As the opioid epidemic continues to rise, a coroner’s office in Ohio has issued an alert to all first responders to throw away their latex gloves and get better personal protection as they deal with overdose cases involving powerful drugs. According to a WTOV9 news report, it is suspected that latex gloves may allow absorption of drugs and chemicals into the wearer’s tissue potentially turning the rescuer into the victim. These first responders are at risk of being injured at work, and if you have been injured at work too, do not hesitate to contact an experienced lawyer who can file a Rhode Island workers’ compensation lawsuit on your behalf.
How Dangerous Is This Opioid Epidemic?
Incidents involving opioid overdose are now a bulk of the incidents to which emergency personnel respond. For example, in Martins Ferry, Ohio, first responders received four overdose emergency calls just within a four or five-hour period a few weeks ago. Department officials say nearly 40 percent of their calls now are for overdoses. Today, stronger street drugs are being laced with synthetics such as Carfentanil, an opioid that is 5,000 times stronger than heroin and 100 times more potent than fentanyl. Carfentanil is an animal tranquilizer not meant for human consumption. Even a tiny pinch of the drug can put down an elephant. The effect it has on humans in unfathomable. The threat of accidental exposure from these powerful drugs has a number of first responders on edge.
How Can These First Responders Be Safer At Work?
Officials are now turning their attention to personal protective equipment that can help keep first responders safe as they deal with the opioid crisis. The Martins Ferry Fire Department is ditching latex gloves for nitrile gloves, which are made from a synthetic material that is a little thicker and offers more protection. These changes are necessary because in 2016, Ohio had the most Carfentanil seizures in the entire country. In addition to getting these extra-thick gloves, officials are also suggesting that first responders begin to wear masks as new, standard practice.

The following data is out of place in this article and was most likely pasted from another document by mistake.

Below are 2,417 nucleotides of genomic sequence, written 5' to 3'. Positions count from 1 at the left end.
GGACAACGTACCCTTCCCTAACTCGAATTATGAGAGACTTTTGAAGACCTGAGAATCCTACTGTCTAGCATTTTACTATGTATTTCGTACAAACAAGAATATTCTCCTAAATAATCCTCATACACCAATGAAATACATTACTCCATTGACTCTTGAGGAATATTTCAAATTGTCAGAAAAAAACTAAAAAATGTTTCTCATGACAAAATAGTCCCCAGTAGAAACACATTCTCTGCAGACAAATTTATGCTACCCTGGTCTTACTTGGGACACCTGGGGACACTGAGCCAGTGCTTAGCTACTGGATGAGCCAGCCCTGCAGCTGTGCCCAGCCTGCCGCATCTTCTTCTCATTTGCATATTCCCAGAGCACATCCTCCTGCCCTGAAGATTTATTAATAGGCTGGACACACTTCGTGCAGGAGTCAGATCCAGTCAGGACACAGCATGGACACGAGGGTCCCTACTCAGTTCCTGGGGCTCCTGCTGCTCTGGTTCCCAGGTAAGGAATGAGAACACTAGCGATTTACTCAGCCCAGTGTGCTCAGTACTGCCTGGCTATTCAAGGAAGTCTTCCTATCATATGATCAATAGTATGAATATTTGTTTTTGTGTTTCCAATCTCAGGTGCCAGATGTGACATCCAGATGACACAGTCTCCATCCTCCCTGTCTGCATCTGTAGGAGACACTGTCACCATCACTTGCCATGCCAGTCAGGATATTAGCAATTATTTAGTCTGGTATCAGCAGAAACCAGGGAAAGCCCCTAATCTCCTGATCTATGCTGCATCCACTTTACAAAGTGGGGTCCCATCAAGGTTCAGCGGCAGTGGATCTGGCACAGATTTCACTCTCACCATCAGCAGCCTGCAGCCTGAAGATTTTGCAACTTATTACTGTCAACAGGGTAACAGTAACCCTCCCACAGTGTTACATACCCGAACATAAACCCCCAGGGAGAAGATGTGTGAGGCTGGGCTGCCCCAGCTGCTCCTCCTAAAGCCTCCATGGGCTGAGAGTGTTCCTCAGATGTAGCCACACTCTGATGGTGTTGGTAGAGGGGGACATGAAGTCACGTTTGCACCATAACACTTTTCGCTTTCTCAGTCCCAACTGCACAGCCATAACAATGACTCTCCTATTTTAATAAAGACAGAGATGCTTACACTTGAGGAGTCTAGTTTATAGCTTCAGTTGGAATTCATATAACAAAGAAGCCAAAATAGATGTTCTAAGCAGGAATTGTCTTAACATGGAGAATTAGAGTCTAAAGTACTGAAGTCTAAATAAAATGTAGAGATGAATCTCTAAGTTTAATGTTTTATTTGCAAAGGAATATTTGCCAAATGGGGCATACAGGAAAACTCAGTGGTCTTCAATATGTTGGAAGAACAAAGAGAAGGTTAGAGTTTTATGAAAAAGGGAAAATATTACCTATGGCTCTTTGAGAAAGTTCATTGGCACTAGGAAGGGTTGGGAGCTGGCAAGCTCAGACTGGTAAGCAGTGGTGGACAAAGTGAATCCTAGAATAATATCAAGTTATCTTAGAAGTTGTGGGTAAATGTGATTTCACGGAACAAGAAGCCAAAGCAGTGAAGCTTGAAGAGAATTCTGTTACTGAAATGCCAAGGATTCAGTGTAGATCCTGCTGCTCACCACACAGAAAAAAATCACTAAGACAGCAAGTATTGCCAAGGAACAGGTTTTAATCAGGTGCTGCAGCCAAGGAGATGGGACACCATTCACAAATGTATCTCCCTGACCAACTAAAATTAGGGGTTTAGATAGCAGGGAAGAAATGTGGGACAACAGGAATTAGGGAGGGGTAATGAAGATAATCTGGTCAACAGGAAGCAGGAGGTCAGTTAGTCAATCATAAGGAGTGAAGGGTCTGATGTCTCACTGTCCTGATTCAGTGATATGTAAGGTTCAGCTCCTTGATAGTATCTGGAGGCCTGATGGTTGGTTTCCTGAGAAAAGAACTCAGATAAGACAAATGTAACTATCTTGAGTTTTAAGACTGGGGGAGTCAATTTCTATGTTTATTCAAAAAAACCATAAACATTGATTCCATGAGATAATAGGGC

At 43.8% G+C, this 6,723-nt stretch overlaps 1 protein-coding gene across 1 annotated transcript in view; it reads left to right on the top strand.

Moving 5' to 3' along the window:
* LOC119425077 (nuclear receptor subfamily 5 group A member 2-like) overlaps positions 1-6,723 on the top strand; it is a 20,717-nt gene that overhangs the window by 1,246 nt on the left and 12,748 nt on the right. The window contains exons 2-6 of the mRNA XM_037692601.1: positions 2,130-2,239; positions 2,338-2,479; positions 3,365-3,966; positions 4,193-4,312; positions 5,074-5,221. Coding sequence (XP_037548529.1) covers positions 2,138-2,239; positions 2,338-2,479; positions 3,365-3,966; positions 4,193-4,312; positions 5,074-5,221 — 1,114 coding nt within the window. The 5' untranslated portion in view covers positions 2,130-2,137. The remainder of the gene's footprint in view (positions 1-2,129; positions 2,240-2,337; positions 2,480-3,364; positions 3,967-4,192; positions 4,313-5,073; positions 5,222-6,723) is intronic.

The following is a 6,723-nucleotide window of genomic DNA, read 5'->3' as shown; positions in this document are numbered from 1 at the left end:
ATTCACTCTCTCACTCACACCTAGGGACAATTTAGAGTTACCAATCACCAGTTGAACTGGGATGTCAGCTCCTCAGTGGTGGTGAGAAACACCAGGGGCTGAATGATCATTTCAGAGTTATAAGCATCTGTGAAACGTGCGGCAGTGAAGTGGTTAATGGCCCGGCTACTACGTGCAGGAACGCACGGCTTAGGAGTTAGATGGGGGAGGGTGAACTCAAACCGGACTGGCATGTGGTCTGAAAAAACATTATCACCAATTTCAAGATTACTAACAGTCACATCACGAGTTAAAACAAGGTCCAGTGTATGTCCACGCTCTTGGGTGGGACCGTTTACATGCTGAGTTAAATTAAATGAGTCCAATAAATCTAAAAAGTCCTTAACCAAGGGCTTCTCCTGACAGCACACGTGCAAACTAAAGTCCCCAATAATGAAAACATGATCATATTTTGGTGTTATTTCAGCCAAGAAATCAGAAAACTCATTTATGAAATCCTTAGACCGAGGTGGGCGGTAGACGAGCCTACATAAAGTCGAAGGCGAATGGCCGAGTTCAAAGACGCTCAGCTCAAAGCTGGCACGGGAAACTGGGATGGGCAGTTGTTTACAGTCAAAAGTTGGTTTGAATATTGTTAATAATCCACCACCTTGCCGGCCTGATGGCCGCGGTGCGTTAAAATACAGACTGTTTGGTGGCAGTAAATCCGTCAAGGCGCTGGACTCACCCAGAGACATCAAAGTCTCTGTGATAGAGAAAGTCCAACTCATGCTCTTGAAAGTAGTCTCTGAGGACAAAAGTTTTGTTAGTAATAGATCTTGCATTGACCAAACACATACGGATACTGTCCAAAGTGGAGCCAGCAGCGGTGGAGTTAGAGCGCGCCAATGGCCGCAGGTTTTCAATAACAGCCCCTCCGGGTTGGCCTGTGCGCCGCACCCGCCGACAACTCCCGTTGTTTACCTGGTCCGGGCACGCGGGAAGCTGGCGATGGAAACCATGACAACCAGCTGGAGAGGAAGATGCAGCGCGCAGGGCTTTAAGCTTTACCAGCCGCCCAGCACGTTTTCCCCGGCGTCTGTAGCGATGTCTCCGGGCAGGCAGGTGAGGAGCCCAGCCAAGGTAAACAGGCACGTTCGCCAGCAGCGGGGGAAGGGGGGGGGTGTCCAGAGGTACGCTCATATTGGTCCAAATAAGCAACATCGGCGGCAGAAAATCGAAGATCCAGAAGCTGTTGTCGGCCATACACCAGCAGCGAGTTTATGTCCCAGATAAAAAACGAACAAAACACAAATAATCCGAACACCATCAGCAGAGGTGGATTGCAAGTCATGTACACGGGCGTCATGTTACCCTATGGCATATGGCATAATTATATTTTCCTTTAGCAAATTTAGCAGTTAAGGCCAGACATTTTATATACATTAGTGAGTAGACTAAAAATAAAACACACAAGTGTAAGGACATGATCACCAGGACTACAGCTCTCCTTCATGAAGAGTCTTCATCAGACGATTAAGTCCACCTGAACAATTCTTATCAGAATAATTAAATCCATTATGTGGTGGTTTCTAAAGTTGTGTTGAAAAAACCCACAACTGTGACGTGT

How Far Reaching Is This Epidemic?
The U.S. Drug Enforcement Administration (DEA) also warned first responders about the danger of accidental overdoses as they increasingly come in contact with synthetic opioids such as fentanyl. In a new video campaign, the DEA is urging personnel who come in contact with these powerful synthetic drugs to take them directly to a lab. The detectives in the video who came in contact recently with a small amount of fentanyl said they felt “like they were dying.” Even being exposed to an amount equivalent to a few grains of sand can prove fatal, officials say. The DEA is also reporting that first responders handling evidence or helping overdose victims are more frequently reporting breathing issues, dizziness or even loss of consciousness. The DEA first issued a nationwide alert on fentanyl in March 2015, a year when more than 33,000 people died from heroin, fentanyl and other opioid drugs. The preliminary numbers for 2016 show an increase to almost 60,000 deaths, which would be the largest annual increase in American history.
Contact d’Oliveira & Associates Today!
If you have been injured on the job and are being denied workers’ compensation benefits, you should consider hiring a lawyer to help you get the benefits that you deserve. Our firm is working with experienced RI workers’ compensation lawyers and there is no fee until you win your case or get a settlement. Call us toll-free at 1-800-992-6878 or fill out a contact form online, for a free (no obligation) consultation and comprehensive case evaluation.